Former executives with Swedish telecoms equipment giant Ericsson say the firm shelled out tens of millions of dollars in bribes between 1998 and 2001, the Swedish media reported Wednesday.
A former executive named Liss-Olof Nenzell has handed the US Securities and Exchange Commission (SEC) documents relating to the alleged kickbacks, Dagens Nyheter daily and Swedish public radio SR said.
"Enormous sums were sent via Zurich from the company headquarters in Sweden to secret recipients around the world," Dagens Nyheter said, referring to what it called Nenzell's central role in the scheme.
The newspaper said the biggest bribes included 1.4 billion kronor (140 million euros, $150 million), sent to bank accounts in Malaysia, and 763 million kronor sent to Poland, via the British offshore banking haven of Jersey.
SR, meanwhile, said money was sent to politicians and senior civil servants to Costa Rica, including the then president, Miguel Angel Rodriguez, "at a time when Ericsson was vying for a major state contract in telecoms."
Denying any wrongdoing, Ericsson said the radio documentary reported on a period when the company used commercial agents to a greater extent 15-20 years ago.
"Ericsson has, just like many other companies that are active in the international market, used commercial agents," the spokeswoman told AFP.
"This work approach can be attractive as it can be more cost effective than building a large local sales organisation," she said, adding that the group only has "a few agency agreements left" in countries where it's a requirement.
SR said it had testimony from "several former top executives," who speaking on condition of anonymity "recounted how they were guilty of active corruption in securing contracts in a large number of countries."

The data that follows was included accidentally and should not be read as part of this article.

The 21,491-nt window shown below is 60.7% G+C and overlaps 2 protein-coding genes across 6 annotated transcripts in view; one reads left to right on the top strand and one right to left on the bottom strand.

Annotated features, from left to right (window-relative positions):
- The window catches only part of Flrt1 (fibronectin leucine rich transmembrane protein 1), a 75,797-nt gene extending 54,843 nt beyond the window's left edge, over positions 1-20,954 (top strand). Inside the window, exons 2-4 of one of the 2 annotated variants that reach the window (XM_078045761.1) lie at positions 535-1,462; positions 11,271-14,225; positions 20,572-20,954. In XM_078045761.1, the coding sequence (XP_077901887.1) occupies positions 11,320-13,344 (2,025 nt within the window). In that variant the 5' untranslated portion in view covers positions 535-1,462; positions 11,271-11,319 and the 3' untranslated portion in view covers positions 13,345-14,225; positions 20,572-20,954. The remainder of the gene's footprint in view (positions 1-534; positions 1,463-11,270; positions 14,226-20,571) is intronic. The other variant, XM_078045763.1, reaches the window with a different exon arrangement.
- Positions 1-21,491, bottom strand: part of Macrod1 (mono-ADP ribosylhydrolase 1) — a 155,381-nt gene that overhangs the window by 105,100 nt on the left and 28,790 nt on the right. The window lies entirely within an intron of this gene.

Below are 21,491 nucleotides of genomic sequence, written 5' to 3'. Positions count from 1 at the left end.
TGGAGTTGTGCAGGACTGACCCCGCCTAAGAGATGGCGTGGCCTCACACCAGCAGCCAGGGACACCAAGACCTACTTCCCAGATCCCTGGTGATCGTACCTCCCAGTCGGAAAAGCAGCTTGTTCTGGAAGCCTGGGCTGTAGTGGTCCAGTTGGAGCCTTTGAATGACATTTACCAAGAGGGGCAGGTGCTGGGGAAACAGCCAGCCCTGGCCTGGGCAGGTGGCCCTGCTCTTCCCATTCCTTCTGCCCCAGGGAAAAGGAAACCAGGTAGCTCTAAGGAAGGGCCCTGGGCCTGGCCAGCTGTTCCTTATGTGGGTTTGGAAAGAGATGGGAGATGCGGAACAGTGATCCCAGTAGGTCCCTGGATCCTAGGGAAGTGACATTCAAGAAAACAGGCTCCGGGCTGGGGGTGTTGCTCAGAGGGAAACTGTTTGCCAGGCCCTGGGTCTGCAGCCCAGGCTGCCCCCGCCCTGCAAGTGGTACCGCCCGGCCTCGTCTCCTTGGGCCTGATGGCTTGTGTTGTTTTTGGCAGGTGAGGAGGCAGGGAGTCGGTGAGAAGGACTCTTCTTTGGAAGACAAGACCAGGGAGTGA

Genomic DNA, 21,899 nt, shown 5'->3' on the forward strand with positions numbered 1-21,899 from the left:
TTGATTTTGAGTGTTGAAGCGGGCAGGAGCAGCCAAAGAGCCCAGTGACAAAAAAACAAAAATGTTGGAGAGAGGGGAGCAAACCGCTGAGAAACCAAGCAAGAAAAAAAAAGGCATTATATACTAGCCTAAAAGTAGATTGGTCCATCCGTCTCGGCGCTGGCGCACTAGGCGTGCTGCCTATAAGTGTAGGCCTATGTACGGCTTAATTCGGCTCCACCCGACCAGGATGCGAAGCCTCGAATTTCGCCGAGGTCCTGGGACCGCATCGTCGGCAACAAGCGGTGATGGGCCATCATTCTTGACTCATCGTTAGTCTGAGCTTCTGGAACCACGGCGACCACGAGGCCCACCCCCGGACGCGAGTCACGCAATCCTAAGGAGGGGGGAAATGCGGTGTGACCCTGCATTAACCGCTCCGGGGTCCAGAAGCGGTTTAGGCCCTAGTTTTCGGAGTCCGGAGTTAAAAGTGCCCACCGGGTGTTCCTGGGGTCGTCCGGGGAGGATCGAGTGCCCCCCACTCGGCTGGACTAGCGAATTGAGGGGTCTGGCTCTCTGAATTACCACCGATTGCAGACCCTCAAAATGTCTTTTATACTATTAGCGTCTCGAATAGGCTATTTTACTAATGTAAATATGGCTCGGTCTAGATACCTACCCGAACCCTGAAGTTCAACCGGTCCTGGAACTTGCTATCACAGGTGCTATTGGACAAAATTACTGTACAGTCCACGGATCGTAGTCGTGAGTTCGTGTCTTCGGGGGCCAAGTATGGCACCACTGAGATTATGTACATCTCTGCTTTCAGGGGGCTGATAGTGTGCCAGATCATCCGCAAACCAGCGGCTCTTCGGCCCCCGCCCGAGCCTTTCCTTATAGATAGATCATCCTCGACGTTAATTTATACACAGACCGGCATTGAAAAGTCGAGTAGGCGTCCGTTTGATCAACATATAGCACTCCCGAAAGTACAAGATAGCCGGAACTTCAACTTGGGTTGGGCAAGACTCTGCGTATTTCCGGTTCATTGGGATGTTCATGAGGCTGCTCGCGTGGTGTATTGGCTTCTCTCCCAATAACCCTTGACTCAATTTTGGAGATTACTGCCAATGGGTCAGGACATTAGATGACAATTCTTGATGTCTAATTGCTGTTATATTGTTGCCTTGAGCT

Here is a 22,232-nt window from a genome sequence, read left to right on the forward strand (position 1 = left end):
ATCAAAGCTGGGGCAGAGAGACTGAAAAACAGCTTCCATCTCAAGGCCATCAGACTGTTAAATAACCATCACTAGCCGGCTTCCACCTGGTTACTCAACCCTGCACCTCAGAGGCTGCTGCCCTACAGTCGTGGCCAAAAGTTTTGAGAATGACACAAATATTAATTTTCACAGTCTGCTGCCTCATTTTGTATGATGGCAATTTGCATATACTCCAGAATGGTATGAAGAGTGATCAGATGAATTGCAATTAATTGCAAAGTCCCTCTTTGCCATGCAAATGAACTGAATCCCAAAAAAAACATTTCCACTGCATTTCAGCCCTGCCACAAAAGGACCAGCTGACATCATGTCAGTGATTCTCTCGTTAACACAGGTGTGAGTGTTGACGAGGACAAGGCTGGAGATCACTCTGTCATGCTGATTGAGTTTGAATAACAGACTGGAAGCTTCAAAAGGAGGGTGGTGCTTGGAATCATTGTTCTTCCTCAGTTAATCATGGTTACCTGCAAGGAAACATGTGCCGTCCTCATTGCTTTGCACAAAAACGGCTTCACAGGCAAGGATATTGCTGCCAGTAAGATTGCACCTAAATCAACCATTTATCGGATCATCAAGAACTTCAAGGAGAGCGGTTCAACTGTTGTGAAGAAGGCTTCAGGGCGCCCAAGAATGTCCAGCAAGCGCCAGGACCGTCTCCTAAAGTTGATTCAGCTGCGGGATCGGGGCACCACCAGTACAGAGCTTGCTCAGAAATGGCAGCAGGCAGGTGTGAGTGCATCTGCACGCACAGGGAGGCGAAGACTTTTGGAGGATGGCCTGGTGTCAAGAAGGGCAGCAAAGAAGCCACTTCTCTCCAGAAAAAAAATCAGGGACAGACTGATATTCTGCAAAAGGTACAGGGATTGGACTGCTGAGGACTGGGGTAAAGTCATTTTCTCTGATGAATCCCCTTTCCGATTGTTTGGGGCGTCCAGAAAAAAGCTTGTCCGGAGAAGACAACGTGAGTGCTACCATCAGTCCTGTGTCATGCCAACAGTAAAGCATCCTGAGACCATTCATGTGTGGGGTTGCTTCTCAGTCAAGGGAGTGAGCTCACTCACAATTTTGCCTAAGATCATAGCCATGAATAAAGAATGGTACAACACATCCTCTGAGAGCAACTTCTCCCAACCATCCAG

Since 2010, Swedish media has reported on allegations of systematic bribery in Ericsson, whose shares on Wednesday morning fell by 2.5 percent after the news broke out.
Quoted by Dagens Nyheter, it said Wednesday it never found "any evidence that bribes were allegedly paid."
In June, Ericsson said it was being investigated, including in the US, over what the Swedish press said was a case of alleged corruption in China, and in Greece.
Ericsson typically ranks first or second as the world's biggest vendor of telecoms equipment and services, if sales of mobile phone handset are excluded.
But the latest accusations add to what is already a nightmare year for the giant, struggling especially with a slowdown in investment in mobile telephony.
In April, Ericsson announced it would expand a nine-billion-kronor cost-cutting drive—a programme that, according to the media, will end production in Sweden that dates back to 1876.
In July, it ousted its seven-year CEO Hans Vesterberg, who struggled to fend off competition from rivals Nokia, Siemens and Alcatel-Lucent and gain ground in saturated and competitive markets such as Europe and North America.
He has been replaced by Borje Ekholm—a bet on continuity with a chief coming from its board of directors and main shareholder. Ekholm is set to take office on January 16.
In October, Ericsson issued a profit warning and followed this with the announcement of a net loss of 233 million kronor in the third quarter as operators slowed investment in mobile networks.
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